by Gray Graham
The holiday season is upon us once again. It is that time of the year where we gather around and tell everyone how thankful we are. I don't think many people understand there are many people out there that are not thankful.
The holidays are often the loneliest time of the year. Not everyone came from a loving family. Not everyone has close friends. Not everyone is in love. Not everyone has children. Not everyone has a home. In recent times I would say that these are the worst of times for a lot of people.
For more and more Americans, the holiday season is no different than the rest of the year. They still have bills to pay, they still have to work, and they still have to deal with life. In a county where many employees do not get weekends off, much less a holiday, it is a little hard to buy into the illusion of its the most “wonderful time of the year.”
I have seen a lot of outrage at retailers, mostly Walmart, because they are opening on Thanksgiving Day, even though Kmart is actually opened all day. But it is much cooler to hate Walmart because they are the biggest and Americans hate big rich companies even though they fully support big rich companies and the products they sell. This is why these retailers are opened in the first place, because there are people that want to shop.
See Americans have a problem that no one wants to admit. We are so diverse to the point we don't really have anything in common. If you are old you remember the days when the only businesses that were open on Sunday were the essentials to life, restaurants, and entertainment venues. Everything else was closed.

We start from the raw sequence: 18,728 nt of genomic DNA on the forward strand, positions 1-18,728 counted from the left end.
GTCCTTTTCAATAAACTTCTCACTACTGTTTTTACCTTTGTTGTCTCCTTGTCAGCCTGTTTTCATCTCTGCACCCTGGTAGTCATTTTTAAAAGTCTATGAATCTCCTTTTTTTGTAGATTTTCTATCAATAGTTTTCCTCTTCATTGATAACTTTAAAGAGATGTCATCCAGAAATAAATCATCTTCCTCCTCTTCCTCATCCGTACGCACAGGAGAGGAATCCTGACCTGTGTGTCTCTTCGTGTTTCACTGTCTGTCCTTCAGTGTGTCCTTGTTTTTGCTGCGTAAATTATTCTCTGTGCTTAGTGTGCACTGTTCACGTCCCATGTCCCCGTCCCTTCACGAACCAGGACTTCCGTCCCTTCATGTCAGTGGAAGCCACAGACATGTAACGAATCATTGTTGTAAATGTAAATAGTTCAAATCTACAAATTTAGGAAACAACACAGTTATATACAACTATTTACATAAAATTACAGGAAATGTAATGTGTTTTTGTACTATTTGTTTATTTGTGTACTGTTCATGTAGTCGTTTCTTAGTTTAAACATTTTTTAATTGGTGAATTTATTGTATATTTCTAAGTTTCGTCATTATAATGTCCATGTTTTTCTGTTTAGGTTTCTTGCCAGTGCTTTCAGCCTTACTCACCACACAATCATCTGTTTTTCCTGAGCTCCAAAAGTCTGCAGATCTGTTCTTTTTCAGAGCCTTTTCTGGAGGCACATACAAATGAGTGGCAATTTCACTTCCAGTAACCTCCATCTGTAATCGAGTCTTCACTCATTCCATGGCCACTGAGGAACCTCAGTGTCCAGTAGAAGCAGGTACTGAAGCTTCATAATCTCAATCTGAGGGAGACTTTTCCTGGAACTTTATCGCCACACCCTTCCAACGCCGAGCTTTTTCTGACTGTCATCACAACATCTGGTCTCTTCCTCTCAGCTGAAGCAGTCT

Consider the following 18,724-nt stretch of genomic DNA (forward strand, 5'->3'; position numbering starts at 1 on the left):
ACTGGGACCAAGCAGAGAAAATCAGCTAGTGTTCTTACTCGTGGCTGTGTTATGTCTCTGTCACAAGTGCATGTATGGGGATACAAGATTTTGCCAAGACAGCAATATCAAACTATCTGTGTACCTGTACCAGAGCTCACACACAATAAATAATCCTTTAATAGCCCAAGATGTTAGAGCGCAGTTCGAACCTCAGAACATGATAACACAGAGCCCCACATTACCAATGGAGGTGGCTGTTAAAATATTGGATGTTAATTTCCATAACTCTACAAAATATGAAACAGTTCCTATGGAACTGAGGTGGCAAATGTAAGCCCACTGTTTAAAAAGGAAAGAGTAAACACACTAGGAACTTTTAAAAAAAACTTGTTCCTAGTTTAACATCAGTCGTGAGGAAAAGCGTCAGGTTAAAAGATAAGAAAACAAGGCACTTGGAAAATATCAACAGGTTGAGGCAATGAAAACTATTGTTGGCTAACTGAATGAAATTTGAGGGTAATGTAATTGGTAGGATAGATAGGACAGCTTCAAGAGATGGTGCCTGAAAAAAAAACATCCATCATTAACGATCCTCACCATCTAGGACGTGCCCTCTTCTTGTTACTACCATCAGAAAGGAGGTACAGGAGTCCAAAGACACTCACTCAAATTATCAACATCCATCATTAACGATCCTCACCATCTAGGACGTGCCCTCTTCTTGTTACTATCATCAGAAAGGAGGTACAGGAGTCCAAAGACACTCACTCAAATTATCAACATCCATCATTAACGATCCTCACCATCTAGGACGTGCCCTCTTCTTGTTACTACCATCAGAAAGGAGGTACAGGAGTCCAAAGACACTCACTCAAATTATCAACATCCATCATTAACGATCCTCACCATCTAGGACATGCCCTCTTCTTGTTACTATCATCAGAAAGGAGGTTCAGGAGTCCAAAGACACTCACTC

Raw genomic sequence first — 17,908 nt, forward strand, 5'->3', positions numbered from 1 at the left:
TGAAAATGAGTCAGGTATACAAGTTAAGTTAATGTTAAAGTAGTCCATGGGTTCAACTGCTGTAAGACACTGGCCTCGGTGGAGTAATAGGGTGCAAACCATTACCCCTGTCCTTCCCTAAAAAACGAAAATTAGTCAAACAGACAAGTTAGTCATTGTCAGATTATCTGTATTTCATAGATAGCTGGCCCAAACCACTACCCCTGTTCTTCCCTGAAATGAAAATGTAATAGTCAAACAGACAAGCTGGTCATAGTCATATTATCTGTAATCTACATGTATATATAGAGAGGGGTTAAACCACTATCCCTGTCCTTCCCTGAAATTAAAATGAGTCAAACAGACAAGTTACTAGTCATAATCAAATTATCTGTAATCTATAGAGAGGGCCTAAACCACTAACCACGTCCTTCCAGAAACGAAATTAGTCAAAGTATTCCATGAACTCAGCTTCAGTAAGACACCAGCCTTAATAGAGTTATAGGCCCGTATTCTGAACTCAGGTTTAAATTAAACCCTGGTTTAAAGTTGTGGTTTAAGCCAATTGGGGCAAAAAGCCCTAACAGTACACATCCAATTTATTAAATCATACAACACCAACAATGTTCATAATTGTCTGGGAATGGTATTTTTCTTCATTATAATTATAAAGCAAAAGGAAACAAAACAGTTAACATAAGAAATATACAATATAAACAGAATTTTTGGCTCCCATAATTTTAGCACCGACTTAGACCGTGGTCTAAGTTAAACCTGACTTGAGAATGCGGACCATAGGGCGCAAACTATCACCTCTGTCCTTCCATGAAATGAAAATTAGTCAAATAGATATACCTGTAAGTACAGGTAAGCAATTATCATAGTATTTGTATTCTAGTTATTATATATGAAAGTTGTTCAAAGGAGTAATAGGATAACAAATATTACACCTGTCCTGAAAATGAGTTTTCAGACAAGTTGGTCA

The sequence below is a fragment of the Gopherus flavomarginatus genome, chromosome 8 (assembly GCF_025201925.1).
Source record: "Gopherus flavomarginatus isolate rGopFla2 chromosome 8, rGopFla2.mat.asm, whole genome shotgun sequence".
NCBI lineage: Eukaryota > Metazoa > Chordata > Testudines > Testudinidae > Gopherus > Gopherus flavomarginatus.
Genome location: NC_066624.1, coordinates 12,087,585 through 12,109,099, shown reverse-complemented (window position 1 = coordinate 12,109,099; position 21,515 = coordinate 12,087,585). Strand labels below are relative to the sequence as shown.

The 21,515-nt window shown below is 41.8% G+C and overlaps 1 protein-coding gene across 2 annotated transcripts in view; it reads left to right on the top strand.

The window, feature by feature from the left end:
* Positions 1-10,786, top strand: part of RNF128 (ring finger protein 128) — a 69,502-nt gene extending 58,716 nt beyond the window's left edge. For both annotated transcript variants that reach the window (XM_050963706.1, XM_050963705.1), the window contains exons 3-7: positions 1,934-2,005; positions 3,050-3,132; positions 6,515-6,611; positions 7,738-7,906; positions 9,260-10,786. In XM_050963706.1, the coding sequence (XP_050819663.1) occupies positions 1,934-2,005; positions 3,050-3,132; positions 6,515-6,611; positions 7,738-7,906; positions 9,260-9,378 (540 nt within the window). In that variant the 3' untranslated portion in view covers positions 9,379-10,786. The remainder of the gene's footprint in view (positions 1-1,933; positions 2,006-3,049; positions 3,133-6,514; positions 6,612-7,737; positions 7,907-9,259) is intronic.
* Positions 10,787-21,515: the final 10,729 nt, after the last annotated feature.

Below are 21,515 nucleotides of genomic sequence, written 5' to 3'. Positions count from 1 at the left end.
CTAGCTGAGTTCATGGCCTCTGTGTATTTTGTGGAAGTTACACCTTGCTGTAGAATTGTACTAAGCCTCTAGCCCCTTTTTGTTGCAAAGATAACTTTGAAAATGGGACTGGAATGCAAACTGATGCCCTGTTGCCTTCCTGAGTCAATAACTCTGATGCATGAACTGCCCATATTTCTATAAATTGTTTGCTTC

It was so that most people could spend time with their families and take a break. After much protest from businesses that wanted to make the extra money and those people that viewed that as recognizing religion, the laws were changed and now most people can't imagine not being able to go to the mall on Sunday.
So flash forward to today where we are only a couple of years away from stores being open on Christmas and the last sign of a country with anything in common. The sad thing is that Americans never took the time to build a common America. Instead we have always done things based on our individual customs completely ignoring the beliefs and customs of others..
You would think that we could at least agree on celebrating the end of the year, but alas we instead are fighting over saying Merry Christmas, Happy Hanukah, Happy Kwanzaa, or Happy Holidays. But alas this is America where it is better to hate the beliefs of others instead of just living in peace and being thankful for the life you have.
I would say happy Thanksgiving giving but that is being to feel more and more like saying happy Columbus Day.